State v. Fagg | New Jersey Appellate Division unpublished Decision: Filed: 2021-01-08

Submitted by New Jersey DWI Lawyer, Jeffrey Hark.

Michale Fagg appeals his conviction of driving while intoxicated DWI. At around 1:30 AM, witness Jill Muriithi noticed that a vehicle was parked at the entrance of the parking lot of her apartment complex. The vehicle was just sitting there with its lights on. She had to pull her vehicle up and over a curb to get into her parking spot. While passing the car, she saw a man asleep at the wheel. She then went into her apartment and called the police about 15-20 minutes later. While on the phone with dispatch, she saw that the car was in a different position and saw the driver stumble around the car and urinate in the bushes. Officer Chudy came out to investigate the scene. Officer Chudy observed the scene as the witness described. A vehicle not parked in a parking spot blocking the flow of traffic and lights on. When he approached the window, he saw the defendant slumped over and doing something in his lap. The defendant rambled and repeated to the officer that he was at a coworker’s party and just came to his car to charge his phone and warm-up. He said not planning on driving the car. After asking the defendant to step out of the vehicle Officer Chudy administered three different sobriety tests. The defendant failed the first two tests and could not finish the third after falling onto his vehicle. The defendant was then arrested and charged with DWI, a parking offense, and public urination.

At trial, before the Municipal Court, the State presented officer Chudy and witness Jill Muriithi to testify. Without objection, the judge ruled that both witnesses were credible. The defense also presented two witnesses, two guests of the party the defendant was attending that night. Both witnesses cooperated with the defendant’s story that he went to his vehicle to charge his cell phone. The defendant claims that the State failed to prove the car was in operation beyond a reasonable doubt. The judge disagreed. Since the witness testimony was credible, there is beyond a reasonable doubt the car was operated, because she saw the vehicle’s position changed. The defendant has entered a conditional plea to DWI and public urination, the State was willing to drop the illegal parking. The defendant also had to attend 12 hours in the Intoxicated Drivers Resource center, pay a fine, and a three-month driver’s license suspension, which the judge was willing to put off leading up to appeal.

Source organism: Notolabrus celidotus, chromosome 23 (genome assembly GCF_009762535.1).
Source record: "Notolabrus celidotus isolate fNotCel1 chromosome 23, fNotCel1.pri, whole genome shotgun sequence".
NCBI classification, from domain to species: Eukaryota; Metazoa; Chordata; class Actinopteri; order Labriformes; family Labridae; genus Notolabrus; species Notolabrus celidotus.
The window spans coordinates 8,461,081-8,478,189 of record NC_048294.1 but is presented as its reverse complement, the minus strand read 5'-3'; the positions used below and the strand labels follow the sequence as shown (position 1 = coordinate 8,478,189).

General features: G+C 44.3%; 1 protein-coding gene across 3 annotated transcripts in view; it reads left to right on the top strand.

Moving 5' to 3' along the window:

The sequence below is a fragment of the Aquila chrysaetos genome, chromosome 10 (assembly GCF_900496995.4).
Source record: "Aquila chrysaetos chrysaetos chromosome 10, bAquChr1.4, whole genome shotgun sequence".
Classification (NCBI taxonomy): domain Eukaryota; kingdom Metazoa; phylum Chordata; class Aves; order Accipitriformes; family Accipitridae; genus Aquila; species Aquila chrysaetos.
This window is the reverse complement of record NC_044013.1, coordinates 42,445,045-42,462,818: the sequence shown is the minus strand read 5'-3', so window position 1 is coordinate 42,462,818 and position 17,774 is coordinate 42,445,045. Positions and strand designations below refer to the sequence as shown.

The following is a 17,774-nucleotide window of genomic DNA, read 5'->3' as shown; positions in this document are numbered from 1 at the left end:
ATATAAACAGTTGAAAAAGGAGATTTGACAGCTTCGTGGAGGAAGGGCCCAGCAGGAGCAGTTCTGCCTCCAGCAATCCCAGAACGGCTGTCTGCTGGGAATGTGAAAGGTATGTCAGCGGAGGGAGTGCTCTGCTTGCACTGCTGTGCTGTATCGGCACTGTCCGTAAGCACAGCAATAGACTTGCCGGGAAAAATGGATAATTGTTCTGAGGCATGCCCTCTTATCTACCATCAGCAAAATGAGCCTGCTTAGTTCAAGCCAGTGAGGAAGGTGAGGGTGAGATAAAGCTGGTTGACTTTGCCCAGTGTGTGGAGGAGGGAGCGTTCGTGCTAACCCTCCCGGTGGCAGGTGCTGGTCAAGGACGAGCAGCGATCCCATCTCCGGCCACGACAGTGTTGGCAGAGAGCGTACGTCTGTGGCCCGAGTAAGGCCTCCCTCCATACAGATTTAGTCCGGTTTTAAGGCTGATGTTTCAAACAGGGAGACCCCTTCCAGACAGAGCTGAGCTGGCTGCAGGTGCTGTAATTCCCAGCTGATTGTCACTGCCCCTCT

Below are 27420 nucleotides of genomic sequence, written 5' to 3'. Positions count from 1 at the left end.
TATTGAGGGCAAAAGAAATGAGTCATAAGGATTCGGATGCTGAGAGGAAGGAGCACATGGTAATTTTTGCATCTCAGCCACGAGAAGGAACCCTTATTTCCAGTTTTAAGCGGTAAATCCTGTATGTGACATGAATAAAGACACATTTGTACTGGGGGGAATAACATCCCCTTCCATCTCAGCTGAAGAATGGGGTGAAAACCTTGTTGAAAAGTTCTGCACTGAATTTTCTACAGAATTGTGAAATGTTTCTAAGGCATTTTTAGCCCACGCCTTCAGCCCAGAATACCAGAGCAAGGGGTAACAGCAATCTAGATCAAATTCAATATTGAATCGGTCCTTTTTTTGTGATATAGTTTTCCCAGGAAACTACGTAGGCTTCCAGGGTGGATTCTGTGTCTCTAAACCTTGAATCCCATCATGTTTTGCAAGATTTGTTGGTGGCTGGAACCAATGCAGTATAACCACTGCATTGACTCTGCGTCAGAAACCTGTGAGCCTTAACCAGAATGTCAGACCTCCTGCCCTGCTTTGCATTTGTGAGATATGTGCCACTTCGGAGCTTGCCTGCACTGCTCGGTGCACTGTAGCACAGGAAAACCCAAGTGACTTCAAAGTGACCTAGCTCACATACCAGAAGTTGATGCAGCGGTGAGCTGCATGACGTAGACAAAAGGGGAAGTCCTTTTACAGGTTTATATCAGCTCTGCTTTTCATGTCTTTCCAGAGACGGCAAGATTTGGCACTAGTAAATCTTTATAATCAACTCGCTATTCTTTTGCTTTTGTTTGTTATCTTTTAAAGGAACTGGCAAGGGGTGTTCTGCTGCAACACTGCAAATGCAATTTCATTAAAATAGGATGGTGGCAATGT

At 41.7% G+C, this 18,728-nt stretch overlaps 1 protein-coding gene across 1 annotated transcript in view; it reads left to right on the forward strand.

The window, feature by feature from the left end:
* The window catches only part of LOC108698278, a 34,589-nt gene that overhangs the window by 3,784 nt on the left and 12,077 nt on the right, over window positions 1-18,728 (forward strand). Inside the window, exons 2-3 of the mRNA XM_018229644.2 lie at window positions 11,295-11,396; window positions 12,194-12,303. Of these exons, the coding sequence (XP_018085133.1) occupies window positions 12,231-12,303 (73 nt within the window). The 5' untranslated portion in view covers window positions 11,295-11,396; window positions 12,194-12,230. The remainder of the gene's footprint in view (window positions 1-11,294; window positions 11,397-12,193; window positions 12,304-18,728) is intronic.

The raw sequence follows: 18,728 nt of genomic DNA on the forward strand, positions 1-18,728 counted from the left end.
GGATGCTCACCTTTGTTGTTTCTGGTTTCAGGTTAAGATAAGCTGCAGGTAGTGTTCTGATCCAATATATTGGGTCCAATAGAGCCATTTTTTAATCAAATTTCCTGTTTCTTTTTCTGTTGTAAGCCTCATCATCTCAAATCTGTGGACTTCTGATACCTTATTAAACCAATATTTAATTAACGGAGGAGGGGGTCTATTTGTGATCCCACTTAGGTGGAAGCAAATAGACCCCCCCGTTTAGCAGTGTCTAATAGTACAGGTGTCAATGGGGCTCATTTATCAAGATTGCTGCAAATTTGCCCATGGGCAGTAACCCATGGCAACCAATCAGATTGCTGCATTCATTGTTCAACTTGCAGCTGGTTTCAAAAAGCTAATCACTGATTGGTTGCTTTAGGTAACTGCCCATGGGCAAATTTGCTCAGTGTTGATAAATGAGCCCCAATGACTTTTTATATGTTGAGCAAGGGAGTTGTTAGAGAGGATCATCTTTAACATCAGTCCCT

The defendant appealed his conviction to the Law Division court, and the court conducted their trial. The defendant again argued that the State failed to prove that he operated the vehicle beyond a reasonable doubt. The judge disagreed. The judge gave him the same sentence accept he revoked the defendant’s driver’s license pending his next appeal.

At appeal, the defendant argues the same point: The trial court erred in convicting the appellant because the state has not proven operation beyond a reasonable doubt. The term “operation” is broad and is not restricted to driving; operation includes intending to drive. The appellate court agreed with the two lower courts. The appellate court ruled that there was beyond a reasonable doubt that the defendant operated the vehicle. The 911 call and the surrounding circumstances described by Officer Chudy and Muriithi provided more than enough evidence of the defendant’s guilt.

DWI cases can sometimes be complicated because the defendant was not in a state of mind to recall events correctly. In this case, the defendant does not recall moving the car, but he remembers sitting in the driver’s seat and turning the car on. The eyewitness made it easier for the court to convict the defendant of his crime. However, even if the defendant did not move the vehicle, and there was no witness, there is still reason to believe that he was intending to operate the vehicle. When intoxicated, your decision-making skills are impaired, if Officer Chudy did not show up when he did, there is a chance defendant could have driven away and put himself in danger and others. That is enough for conviction. Under no circumstances should a person that has been drinking get behind the wheel. It is a danger to yourself and others.

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Criminal Civil Lawyer

Jeffrey Hark is a New Jersey Civil and Criminal Lawyer.

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